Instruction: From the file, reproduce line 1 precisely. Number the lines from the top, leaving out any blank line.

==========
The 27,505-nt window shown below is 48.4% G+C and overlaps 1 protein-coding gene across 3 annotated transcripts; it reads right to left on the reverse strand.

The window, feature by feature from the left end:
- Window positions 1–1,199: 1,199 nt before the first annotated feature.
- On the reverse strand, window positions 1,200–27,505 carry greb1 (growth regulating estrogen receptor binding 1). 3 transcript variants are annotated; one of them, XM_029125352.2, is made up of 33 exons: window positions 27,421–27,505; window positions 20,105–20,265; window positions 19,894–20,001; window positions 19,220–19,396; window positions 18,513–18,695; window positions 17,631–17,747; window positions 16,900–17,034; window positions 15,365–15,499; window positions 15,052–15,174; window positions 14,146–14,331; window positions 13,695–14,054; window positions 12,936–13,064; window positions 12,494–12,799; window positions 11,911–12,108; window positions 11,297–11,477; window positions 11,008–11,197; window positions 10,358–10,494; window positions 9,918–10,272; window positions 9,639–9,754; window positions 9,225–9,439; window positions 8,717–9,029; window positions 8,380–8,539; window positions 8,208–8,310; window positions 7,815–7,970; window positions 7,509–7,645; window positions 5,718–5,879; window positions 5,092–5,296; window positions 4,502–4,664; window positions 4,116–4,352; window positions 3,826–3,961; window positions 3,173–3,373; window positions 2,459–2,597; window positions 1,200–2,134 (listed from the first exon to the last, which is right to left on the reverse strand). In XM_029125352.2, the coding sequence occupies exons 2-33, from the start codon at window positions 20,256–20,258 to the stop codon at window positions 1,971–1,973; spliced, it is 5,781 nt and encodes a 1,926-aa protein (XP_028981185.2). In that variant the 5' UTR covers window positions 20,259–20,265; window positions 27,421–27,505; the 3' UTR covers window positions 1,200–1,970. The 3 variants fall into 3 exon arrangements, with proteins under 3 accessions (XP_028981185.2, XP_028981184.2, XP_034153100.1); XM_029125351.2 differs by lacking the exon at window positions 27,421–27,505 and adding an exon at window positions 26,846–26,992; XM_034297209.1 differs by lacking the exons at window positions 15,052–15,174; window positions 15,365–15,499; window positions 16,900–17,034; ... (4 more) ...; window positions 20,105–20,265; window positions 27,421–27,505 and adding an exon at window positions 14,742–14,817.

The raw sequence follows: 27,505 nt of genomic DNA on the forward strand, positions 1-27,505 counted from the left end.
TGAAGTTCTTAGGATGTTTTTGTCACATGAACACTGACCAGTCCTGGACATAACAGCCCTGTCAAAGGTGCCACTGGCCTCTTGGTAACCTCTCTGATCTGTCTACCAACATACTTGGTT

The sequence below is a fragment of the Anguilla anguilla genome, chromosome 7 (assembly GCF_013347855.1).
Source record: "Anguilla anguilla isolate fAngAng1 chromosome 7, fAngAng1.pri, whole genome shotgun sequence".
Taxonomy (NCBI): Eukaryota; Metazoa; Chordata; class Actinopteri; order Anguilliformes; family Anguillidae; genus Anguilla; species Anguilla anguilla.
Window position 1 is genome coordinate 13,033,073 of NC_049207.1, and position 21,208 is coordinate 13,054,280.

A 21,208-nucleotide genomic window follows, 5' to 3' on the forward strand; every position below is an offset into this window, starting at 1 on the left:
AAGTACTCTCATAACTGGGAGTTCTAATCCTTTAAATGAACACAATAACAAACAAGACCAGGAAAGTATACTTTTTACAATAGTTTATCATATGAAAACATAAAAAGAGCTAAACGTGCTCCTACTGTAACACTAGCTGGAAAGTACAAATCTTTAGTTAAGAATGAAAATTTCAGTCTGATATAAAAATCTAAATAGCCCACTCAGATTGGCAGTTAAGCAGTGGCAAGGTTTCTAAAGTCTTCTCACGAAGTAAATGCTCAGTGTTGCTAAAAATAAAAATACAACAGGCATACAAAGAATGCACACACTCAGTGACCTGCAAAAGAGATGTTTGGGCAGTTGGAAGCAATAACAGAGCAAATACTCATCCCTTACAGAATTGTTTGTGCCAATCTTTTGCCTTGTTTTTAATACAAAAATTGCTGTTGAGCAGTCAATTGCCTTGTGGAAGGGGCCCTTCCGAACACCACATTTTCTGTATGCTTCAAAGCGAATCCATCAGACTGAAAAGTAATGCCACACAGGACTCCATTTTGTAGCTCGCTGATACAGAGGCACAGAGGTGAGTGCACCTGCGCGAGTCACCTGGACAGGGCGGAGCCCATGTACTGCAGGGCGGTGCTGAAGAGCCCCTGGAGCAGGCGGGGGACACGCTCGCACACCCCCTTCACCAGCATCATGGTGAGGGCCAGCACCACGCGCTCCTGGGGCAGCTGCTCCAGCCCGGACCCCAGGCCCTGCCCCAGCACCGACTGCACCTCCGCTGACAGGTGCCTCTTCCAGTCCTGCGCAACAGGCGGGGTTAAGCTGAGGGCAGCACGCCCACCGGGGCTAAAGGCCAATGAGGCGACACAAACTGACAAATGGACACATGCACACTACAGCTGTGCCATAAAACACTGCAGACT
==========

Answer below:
The 27,505-nt window shown below is 48.4% G+C and overlaps 1 protein-coding gene across 3 annotated transcripts; it reads right to left on the reverse strand.